Respiratory system: It is the anatomical system of an organism that introduces respiratory gases to the interior and performs gas exchange. In humans and other mammals, the anatomical features of the respiratory system include airways, lungs, and the respiratory muscles
What are the symptoms of acute bronchitis?
The symptoms of acute bronchitis can include:
What causes acute bronchitis?
Acute bronchitis is almost always caused by viruses that attack the lining of the bronchial tree and cause infection. As your body fights back against these viruses, more swelling occurs and more mucus is produced. It takes time for your body to kill the viruses and heal the damage to your bronchial tubes.
In most cases, the same viruses that cause colds cause acute bronchitis. Research has shown that bacterial infection is a much less common cause of bronchitis than we used to think. Very rarely, an infection caused by a fungus can cause acute bronchitis.
How do people get acute bronchitis?
The viruses that cause acute bronchitis are sprayed into the air or onto people’s hands when they cough. You can get acute bronchitis if you breathe in these viruses. You can also get it if you touch a hand that is coated with the viruses.
If you smoke or are around damaging fumes (such as those in certain kinds of factories), you are more likely to get acute bronchitis and to have it longer. This is because your bronchial tree is already damaged.
You should call your doctor if:
How is acute bronchitis treated?
Most cases of acute bronchitis will go away on their own after a few days or a week. It's a good idea to get plenty of rest, drink lots of fluids (for example, water and fruit juices) and increase the humidity in your environment. You can also take an over-the-counter pain reliever (such as ibuprofen or acetaminophen) to ease pain and lower fever. It is okay to take an over-the-counter cough suppressant if your cough is dry (not producing any mucus). It's best not to suppress a cough that brings up mucus because this type of cough helps clear the mucus from your bronchial tree faster.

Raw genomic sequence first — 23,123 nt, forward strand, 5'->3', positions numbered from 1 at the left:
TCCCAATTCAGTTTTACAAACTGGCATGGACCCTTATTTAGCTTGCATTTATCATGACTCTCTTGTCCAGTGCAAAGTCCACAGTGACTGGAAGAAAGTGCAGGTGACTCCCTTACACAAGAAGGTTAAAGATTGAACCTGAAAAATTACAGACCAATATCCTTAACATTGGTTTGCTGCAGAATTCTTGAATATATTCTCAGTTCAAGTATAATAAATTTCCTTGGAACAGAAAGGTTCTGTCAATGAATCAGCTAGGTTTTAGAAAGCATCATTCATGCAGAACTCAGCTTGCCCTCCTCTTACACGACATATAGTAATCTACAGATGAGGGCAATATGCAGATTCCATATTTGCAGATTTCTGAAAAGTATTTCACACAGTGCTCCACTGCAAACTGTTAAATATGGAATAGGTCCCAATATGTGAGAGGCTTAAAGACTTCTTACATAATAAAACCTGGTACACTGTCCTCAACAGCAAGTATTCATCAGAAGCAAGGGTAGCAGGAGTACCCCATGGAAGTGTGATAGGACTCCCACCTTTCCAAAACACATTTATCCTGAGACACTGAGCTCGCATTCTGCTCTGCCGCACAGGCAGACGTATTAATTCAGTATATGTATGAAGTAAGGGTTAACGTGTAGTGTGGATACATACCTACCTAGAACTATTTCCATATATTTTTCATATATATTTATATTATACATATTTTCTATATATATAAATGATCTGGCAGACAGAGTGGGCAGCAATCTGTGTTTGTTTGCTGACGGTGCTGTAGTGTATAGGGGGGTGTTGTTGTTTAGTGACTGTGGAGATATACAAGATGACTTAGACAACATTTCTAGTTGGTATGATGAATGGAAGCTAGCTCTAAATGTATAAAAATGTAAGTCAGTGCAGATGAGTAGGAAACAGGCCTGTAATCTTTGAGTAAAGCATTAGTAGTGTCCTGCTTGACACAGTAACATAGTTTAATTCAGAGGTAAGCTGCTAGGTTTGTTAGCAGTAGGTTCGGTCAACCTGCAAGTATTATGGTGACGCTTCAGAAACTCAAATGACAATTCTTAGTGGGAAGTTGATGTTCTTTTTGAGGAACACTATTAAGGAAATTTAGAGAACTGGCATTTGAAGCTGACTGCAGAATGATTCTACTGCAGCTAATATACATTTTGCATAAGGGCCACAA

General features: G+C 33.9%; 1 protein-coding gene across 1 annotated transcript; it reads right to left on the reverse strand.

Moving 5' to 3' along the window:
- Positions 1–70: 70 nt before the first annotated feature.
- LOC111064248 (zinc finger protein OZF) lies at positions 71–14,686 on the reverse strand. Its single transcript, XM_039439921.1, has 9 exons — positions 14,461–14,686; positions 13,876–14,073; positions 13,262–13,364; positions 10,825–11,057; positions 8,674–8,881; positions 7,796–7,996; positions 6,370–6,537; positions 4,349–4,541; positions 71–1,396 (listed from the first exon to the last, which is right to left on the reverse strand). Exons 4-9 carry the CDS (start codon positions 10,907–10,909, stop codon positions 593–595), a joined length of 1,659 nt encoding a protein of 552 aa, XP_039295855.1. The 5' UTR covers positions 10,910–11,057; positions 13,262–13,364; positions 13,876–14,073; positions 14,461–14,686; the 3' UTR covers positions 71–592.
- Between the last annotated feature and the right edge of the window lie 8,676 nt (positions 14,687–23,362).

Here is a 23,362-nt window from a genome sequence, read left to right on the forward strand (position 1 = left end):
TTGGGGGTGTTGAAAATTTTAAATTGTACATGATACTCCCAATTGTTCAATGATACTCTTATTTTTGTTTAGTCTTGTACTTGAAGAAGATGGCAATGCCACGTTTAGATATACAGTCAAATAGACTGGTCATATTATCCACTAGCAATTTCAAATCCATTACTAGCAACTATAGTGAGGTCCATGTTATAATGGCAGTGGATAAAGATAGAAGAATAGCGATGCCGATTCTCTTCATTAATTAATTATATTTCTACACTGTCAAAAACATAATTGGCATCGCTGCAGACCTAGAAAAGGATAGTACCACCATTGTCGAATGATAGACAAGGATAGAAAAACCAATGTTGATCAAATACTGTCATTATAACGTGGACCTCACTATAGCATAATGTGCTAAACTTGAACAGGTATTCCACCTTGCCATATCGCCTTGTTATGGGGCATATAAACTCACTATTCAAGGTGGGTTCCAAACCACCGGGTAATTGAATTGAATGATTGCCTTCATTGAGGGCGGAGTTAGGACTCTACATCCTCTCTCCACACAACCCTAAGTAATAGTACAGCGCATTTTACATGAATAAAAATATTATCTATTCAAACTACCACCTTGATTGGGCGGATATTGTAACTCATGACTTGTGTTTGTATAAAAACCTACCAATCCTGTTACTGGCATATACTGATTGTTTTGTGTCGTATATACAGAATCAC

If you smoke, you should quit. This will help your bronchial tree heal faster.
Some people who have acute bronchitis need medicines that are usually used to treat asthma. If you hear yourself wheezing, this indicates you may need asthma medicines. These medicines can help open the bronchial tubes and clear out mucus. They are usually given with an inhaler. An inhaler sprays the medicine right into the bronchial tree. Your doctor will decide if this treatment is right for you.
How long will the cough from acute bronchitis last?
Sometimes the cough from acute bronchitis lasts for several weeks or months. Usually this happens because the bronchial tree is taking a long time to heal. However, a cough that doesn’t go away may be a sign of another problem, such as asthma or pneumonia.
How can I keep from getting acute bronchitis again?
One of the best ways to keep from getting acute bronchitis is to wash your hands often to get rid of any viruses.